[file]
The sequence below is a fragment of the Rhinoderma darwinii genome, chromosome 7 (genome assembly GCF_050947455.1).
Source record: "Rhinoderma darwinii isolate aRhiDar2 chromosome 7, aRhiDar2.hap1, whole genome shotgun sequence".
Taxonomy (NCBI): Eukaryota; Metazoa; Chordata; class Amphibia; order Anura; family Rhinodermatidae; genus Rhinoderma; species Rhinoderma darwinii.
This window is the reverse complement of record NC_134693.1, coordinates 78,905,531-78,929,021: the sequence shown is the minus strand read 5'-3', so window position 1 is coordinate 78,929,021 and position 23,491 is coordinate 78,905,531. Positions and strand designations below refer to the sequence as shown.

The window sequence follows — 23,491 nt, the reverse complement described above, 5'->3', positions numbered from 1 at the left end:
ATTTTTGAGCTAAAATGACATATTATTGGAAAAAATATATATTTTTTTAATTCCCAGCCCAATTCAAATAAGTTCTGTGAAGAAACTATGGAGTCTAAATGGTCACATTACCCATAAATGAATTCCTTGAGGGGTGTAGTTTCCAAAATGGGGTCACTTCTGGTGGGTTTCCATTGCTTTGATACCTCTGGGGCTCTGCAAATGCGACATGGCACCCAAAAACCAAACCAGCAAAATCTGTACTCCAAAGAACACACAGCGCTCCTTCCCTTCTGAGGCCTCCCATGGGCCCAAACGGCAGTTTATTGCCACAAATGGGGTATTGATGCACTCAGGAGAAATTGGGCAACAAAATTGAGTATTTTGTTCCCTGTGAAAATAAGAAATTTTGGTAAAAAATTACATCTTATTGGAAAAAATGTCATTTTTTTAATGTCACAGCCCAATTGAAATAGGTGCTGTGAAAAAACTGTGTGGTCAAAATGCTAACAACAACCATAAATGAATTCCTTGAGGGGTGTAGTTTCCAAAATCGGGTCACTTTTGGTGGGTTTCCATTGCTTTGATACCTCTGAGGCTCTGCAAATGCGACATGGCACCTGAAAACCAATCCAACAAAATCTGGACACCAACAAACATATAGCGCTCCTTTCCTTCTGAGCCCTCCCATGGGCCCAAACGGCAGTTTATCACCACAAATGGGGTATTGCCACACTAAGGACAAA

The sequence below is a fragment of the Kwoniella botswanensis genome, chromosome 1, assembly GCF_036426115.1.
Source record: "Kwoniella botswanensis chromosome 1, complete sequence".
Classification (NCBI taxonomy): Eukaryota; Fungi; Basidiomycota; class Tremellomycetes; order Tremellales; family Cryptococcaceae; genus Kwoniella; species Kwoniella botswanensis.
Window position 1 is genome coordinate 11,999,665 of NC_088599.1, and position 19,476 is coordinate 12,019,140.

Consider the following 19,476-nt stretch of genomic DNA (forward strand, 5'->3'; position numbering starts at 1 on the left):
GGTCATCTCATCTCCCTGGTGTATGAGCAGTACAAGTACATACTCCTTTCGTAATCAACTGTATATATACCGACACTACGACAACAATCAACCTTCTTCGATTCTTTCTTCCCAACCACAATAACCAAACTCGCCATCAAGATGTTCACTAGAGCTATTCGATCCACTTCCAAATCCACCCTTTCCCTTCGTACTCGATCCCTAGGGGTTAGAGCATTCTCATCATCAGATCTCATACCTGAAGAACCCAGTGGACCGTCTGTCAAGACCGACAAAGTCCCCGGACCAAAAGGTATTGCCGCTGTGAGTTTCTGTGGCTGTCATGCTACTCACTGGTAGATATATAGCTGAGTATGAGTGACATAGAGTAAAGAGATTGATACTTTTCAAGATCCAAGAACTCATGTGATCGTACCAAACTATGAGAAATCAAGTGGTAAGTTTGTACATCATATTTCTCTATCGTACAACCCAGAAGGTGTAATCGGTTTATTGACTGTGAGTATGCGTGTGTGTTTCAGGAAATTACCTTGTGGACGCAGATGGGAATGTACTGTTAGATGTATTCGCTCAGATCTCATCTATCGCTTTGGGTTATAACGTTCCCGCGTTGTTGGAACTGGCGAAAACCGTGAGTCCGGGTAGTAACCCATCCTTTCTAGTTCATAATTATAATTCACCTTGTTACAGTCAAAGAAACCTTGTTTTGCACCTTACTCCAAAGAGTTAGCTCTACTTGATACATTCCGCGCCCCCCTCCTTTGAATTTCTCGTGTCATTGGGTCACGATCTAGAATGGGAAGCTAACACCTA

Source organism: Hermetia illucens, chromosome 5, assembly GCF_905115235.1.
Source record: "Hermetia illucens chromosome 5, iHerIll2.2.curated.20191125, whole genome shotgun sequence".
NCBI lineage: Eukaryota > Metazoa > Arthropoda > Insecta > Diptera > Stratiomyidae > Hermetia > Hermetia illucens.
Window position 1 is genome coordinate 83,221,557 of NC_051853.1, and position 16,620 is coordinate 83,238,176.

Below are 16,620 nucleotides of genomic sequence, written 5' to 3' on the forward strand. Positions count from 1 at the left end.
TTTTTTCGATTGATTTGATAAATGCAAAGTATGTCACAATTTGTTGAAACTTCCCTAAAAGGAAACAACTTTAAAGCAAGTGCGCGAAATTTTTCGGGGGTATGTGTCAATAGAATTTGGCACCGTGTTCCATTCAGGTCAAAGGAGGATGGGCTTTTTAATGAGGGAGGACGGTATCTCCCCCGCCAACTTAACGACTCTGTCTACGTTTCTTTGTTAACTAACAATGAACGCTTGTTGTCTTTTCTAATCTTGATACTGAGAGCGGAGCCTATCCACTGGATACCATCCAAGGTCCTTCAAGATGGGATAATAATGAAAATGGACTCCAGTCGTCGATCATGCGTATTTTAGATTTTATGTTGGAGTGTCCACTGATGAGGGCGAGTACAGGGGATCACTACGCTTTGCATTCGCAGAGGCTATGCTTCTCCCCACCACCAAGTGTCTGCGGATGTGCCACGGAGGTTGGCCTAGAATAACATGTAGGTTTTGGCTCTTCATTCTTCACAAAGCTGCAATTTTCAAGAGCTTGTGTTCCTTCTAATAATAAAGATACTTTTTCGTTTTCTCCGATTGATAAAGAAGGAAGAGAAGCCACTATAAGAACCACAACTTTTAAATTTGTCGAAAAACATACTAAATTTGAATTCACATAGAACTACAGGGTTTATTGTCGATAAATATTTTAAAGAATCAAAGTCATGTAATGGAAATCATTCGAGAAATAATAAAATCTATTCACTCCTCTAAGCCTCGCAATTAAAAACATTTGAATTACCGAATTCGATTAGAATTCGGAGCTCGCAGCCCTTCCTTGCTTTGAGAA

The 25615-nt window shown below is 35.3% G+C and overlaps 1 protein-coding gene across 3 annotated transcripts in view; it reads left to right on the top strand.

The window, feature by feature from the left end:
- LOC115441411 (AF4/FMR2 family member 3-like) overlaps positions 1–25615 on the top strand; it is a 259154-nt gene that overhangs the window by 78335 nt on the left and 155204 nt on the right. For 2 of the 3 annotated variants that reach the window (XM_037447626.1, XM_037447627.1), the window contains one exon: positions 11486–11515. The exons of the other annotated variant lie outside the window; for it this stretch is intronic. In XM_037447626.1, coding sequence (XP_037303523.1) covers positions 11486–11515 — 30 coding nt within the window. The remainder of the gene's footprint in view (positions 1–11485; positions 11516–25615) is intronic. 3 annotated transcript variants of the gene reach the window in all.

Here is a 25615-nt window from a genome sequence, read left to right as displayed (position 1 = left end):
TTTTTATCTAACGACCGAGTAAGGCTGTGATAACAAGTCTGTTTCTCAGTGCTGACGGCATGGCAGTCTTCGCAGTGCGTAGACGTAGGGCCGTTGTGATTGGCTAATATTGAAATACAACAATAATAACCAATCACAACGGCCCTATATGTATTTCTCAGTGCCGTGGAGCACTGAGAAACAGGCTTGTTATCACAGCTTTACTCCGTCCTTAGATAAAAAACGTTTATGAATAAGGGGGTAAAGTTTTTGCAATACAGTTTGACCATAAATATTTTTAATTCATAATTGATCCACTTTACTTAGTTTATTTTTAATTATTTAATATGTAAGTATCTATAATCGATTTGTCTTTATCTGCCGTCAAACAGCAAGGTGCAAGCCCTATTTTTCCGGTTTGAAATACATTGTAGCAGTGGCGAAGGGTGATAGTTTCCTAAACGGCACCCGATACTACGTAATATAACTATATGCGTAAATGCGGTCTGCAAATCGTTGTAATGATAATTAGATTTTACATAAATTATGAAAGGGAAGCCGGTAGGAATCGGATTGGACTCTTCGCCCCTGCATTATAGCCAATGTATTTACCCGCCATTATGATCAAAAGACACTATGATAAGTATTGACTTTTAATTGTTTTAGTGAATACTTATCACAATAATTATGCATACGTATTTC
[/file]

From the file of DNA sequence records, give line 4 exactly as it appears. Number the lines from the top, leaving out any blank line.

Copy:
This window is the reverse complement of record NC_134693.1, coordinates 78,905,531-78,929,021: the sequence shown is the minus strand read 5'-3', so window position 1 is coordinate 78,929,021 and position 23,491 is coordinate 78,905,531. Positions and strand designations below refer to the sequence as shown.